BOISE, Idaho - Former Utah Jazz forward Karl Malone is accused in a lawsuit of offering a former business partner in eastern Idaho a $25,000 bribe to take the blame for an illegal elk hunting trip.
The suit filed by Sidney Ray Davis of Soda Springs against Malone's Salt Lake City-based property management firm also alleges that Malone's brother-in-law, Ken Kensey, "threatened physical violence" if Davis didn't make the investigation "go away."
According to the complaint, Kensey made the threats over lunch in Logan, Utah in 1998. The suit alleges that Malone again offered the $25,000 payment during a private meeting at an event for Navajo Santa, a charity for American Indians.
Malone's lawyer, Randall Call of Salt Lake City, said the two-time NBA most valuable player "adamantly denies" any bribery or intimidation. He said the lawsuit is frivolous and targets Malone because of his wealth and fame.
"We've dealt with this kind of extortion before," Call said. "It's a little like terrorism, you can't buckle into it at any time or else it will prevail."
According to Davis's complaint, Malone said he did not want bad publicity over any potential hunting violations to hamper contract negotiations with the Jazz during the 1998 season. The following year, Malone signed a four-year $66.5 million deal.
On Aug. 21, Malone's attorneys filed a motion to dismiss the case in Idaho's 6th District court. A ruling is expected later this month.
Call said Malone and Davis met at a hunting exposition and became friends. Malone joined Davis, at one-time a licensed outfitter in Idaho's Caribou County, for winter elk hunting trips.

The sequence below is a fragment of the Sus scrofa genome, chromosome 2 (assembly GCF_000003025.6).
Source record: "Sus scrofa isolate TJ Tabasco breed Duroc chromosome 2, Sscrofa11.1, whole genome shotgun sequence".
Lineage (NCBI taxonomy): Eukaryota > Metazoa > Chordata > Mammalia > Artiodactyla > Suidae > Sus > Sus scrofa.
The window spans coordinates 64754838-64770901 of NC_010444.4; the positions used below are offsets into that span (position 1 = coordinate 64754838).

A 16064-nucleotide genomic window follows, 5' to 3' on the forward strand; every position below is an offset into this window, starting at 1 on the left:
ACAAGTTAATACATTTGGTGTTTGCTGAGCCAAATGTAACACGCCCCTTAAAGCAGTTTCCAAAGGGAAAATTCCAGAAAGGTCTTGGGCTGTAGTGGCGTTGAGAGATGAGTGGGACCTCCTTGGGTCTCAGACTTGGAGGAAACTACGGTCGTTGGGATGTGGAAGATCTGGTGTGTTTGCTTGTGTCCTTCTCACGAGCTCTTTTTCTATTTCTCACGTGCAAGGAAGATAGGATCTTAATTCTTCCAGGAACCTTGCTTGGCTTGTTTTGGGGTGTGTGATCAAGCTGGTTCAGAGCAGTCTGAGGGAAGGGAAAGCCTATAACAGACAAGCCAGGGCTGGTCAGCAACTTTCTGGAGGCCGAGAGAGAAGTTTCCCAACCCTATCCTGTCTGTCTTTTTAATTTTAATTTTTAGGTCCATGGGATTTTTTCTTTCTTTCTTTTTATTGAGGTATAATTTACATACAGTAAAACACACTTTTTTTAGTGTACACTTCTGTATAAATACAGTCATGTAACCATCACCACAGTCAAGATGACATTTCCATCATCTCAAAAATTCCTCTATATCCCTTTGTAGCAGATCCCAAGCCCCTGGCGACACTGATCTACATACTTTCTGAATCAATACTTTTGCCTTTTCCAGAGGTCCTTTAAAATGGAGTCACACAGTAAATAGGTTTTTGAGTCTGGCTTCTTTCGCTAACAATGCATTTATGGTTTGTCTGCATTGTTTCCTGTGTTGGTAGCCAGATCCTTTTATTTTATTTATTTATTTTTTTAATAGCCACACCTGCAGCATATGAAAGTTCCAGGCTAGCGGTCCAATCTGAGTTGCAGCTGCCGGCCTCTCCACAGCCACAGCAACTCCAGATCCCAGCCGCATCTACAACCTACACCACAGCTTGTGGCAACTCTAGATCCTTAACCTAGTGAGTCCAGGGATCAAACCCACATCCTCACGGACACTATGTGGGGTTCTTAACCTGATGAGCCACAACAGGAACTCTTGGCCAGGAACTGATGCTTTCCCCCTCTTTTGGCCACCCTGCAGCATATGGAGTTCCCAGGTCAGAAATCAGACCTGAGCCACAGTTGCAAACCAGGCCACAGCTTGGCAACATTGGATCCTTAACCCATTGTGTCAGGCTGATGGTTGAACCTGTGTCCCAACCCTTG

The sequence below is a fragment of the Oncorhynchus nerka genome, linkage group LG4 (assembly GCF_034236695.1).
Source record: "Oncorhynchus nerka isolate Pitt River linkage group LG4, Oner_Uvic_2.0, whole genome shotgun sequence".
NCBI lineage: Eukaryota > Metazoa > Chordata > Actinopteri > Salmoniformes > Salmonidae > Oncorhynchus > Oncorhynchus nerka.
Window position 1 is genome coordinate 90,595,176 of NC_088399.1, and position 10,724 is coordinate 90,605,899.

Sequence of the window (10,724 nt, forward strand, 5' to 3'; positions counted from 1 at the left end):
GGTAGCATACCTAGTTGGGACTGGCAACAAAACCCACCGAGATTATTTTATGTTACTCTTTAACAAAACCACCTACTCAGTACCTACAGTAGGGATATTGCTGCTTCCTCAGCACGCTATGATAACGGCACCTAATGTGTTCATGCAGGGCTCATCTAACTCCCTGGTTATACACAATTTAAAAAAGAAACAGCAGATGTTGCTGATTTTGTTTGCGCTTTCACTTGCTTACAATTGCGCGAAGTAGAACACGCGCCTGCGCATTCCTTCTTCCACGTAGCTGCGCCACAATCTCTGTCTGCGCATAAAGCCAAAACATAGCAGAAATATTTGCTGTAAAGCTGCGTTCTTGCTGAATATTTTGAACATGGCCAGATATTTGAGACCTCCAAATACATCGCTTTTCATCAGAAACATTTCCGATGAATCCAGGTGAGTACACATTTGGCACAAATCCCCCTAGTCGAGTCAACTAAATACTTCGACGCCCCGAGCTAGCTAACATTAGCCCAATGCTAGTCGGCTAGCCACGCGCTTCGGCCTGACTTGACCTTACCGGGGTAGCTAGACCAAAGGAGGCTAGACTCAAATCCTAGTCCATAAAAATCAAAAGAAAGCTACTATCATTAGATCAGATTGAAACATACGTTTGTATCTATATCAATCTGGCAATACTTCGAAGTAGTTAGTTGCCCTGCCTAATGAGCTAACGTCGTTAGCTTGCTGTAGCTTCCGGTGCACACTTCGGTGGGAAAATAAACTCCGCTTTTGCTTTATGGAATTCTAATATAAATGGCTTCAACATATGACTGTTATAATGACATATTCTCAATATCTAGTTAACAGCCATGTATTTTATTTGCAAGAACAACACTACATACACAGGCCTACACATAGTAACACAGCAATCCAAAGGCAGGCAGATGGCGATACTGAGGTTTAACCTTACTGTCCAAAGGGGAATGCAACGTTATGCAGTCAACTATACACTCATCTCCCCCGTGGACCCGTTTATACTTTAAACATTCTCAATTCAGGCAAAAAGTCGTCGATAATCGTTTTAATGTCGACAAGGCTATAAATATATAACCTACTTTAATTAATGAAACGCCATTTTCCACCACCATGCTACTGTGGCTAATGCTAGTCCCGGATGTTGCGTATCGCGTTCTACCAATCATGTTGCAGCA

On at least one outing in the fall of 1998, Davis did not have a state issued elk tag for Malone. On that trip, Malone fired "into the snow" at a bull elk, but never hit the animal, Call said.
Enforcement officers from the Idaho Department of Fish and Game and federal officials interviewed Malone, who said he thought Davis had proper outfitter permits.
Malone was never charged, but Davis later pleaded guilty to two federal hunting violations stemming from incidents in 1993 and 1994.
A year earlier, Malone had bought the commercial elk hunting business and pledged money to buy snowmobiles and make renovations on Davis's Trail Creek Lodge, a sportsman cabin on the same property, said Jon Bial, Davis' attorney in Hillsboro, Ore.
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"I know at one point Karl thought that Sid and his mother treated him like family," Bial said. "We're at loss why he wouldn't pay his obligations."
Call said Malone will be more careful about his future business partnerships.
"He's eclectic in that at one time ran a trucking company. Now he runs a logging business. He loves the outdoors and at one point he thought he'd want to operate a hunting business," Call said. "It's obviously something he regrets."
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